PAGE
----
For more information about the files generated in these folders, see Files Generated After Packaging MATLAB Functions.
PackagingLog.txt — Log file generated by
If you have already created a standalone application using the Library Compiler app, you can skip this section. However, if you want to know how to create a C++ shared library from the MATLAB command window using a programmatic approach, follow these instructions.
Save the path to the
addmatrix.m file located in
appFile = fullfile(matlabroot,'extern','examples','compilersdk','c_cpp','matrix','addmatrix.m');
Save the following code in a sample file named
a1 = [1 4 7; 2 5 8; 3 6 9]; a2 = a1; a = addmatrix(a1, a2);
Build the C++ shared library using the
compiler.build.cppSharedLibrary function. Use name-value
arguments to add a sample file and specify the library name and interface
buildResults = compiler.build.cppSharedLibrary(appFile,... 'LibraryName','libmatrix',... 'Interface','mwarray',... 'SampleGenerationFiles','addmatrixSample1.m');
buildResults contains information on the build
type, generated files, and build options.
This syntax generates the following within a folder named
libmatrixcppSharedLibrary in your current working
C++ sample driver file.
GettingStarted.html — HTML file that
contains information on integrating your shared
libmatrix.cpp — C++ source code
libmatrix.def — Module-definition file
that provides the linker with module information.
libmatrix.dll — Dynamic-link library
libmatrix.exports — Exports file that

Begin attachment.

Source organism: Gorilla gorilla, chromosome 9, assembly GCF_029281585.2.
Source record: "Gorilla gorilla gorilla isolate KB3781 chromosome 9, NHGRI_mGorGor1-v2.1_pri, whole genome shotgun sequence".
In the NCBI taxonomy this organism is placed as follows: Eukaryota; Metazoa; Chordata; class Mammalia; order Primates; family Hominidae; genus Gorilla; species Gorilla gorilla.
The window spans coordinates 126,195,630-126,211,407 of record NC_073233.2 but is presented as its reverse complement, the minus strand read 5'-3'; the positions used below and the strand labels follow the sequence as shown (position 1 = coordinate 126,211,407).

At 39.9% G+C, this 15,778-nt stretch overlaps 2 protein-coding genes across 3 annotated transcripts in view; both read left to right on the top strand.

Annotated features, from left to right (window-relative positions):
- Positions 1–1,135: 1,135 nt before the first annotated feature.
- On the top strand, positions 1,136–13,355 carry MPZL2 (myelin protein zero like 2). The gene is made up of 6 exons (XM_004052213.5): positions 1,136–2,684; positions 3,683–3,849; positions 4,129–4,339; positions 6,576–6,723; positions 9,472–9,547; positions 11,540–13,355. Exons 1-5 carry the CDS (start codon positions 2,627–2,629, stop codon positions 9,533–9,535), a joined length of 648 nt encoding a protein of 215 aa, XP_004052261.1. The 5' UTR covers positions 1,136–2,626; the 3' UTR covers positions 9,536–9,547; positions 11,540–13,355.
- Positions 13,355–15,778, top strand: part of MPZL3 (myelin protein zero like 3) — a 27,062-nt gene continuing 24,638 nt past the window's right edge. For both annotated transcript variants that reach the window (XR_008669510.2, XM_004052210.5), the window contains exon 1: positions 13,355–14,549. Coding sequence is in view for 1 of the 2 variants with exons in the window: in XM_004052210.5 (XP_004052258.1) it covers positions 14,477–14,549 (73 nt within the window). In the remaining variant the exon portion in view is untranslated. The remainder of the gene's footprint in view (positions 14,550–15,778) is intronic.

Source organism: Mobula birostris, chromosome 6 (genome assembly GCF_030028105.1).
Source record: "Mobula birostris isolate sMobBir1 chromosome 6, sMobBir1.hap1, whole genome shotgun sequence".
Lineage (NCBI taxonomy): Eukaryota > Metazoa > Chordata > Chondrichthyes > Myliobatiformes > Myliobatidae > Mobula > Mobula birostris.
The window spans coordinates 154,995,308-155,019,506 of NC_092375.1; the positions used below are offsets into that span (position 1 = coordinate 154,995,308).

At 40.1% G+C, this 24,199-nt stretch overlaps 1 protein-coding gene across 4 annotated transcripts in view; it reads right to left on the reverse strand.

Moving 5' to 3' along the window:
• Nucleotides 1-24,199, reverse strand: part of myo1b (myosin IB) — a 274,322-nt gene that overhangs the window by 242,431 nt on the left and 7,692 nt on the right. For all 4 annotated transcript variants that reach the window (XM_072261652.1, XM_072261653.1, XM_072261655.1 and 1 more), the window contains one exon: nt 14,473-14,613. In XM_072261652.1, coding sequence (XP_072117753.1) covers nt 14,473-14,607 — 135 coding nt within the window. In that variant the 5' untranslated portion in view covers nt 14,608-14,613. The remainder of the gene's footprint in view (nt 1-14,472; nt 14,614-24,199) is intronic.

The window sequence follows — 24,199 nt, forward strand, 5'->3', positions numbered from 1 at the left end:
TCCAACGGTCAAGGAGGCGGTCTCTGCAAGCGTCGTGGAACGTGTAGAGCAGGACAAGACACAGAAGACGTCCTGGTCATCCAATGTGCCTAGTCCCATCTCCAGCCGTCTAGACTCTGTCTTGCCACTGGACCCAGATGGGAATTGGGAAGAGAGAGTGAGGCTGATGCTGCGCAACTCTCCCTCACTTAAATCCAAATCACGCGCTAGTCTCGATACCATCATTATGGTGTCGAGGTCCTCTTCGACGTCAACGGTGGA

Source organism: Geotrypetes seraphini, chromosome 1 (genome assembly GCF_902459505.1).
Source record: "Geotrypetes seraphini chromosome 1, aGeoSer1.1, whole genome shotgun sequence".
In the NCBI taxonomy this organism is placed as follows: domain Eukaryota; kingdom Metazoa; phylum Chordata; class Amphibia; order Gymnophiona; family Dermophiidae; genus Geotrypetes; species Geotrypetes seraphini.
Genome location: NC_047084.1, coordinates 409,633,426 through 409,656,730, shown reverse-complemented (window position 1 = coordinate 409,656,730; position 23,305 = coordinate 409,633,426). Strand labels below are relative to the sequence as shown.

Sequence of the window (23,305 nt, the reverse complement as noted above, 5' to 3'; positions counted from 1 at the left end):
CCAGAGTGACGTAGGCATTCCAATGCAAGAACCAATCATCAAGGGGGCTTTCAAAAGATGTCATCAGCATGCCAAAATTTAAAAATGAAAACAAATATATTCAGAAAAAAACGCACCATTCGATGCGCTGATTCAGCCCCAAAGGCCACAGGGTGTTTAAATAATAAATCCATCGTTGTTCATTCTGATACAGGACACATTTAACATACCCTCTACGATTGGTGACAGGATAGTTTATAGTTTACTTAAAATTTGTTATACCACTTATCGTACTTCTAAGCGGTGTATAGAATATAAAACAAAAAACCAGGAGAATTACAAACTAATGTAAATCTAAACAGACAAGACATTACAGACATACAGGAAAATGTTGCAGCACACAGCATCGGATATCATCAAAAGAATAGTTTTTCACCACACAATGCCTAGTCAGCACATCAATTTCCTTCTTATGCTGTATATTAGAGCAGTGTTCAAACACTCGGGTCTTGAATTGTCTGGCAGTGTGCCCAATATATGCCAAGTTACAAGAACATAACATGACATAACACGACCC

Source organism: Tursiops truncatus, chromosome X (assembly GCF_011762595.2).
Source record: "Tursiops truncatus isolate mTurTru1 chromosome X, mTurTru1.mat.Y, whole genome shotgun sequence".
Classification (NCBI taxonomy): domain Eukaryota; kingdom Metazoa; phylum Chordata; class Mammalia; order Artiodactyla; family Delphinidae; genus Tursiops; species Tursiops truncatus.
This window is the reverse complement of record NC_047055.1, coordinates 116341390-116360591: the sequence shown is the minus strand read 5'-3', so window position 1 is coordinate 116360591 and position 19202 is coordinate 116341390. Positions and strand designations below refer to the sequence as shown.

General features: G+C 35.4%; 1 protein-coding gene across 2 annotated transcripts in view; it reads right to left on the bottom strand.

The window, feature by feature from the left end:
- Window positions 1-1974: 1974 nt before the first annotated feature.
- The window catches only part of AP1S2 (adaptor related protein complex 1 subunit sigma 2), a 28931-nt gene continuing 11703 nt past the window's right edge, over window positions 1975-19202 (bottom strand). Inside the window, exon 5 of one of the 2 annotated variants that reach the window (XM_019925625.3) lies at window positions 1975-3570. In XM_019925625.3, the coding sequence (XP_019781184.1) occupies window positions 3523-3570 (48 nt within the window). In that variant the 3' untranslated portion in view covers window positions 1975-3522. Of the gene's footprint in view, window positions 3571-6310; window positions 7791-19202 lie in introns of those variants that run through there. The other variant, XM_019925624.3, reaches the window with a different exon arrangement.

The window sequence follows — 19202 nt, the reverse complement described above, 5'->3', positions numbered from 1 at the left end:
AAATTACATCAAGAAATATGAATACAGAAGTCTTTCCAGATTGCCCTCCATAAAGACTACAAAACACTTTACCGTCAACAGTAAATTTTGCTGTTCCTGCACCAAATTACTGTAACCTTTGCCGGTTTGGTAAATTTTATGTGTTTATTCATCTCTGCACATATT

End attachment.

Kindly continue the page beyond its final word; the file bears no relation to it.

contains all nonstatic function names.
libmatrix.h — C++ header file.
libmatrix.lib — Import library
mccExcludedFiles.log — Log file that
contains a list of any toolbox functions that were not
included in the application. For information on
non-supported functions, see MATLAB Compiler
readme.txt — Text file that contains
requiredMCRProducts.txt — Text file that
contains product IDs of products required by MATLAB Runtime to run the application.
unresolvedSymbols.txt — Text file that
contains information on unresolved symbols.
The generated library does not include MATLAB Runtime or an installer.
Additional options can be specified in the
compiler.build command by using one or more of
the following name-value arguments.
'AdditionalFiles' — Path to additional files
to include in the shared library.
'AutoDetectDataFiles' — Flag to automatically
include data files.
'DebugBuild' — Flag to enable debug
'Interface'— Interface API, specified
'matlab-data' (default) or
'mwarray'. For more information, see
API Selection for C++ Shared Library.
'LibraryName'— Name of the generated
'OutputDir' — Path to the output
directory that contains generated files.
'SampleGenerationFiles'— MATLAB sample files used to generate sample C++ library
files. For more information, see Sample Driver File Creation.
'Verbose'— Flag to display progress
information indicating compiler output during the build
After packaging your C++ shared libraries, you can call them from a C++ application. The C++ application that you create uses the sample C++ driver code generated during packaging. The C++ driver code calls the C++ shared libraries, and it is based on the sample MATLAB file you selected in previous setup steps.
These steps are also explained in the
GettingStarted.html file in
for_redistribution_files_only folder. Before starting, make
sure that you Install and Configure MATLAB Runtime, and that you have a C++ compiler
Copy and paste the generated C++ driver code file from the
for_redistribution_files_only\samples folder into
for_redistribution_files_only folder created when
you created the shared library.
Use the system command line to navigate to the
for_redistribution_files_only folder, where you
copied the generated sample C++ driver code file.
Compile and link the application using
mbuild at the
system command prompt.
mbuild addmatrix_sample.cpp libmatrix.lib
From the system command prompt, run the application. If you used sample MATLAB code in the packaging steps, this application should return the same output as the MATLAB code.
2 8 14 4 10 16 6 12 18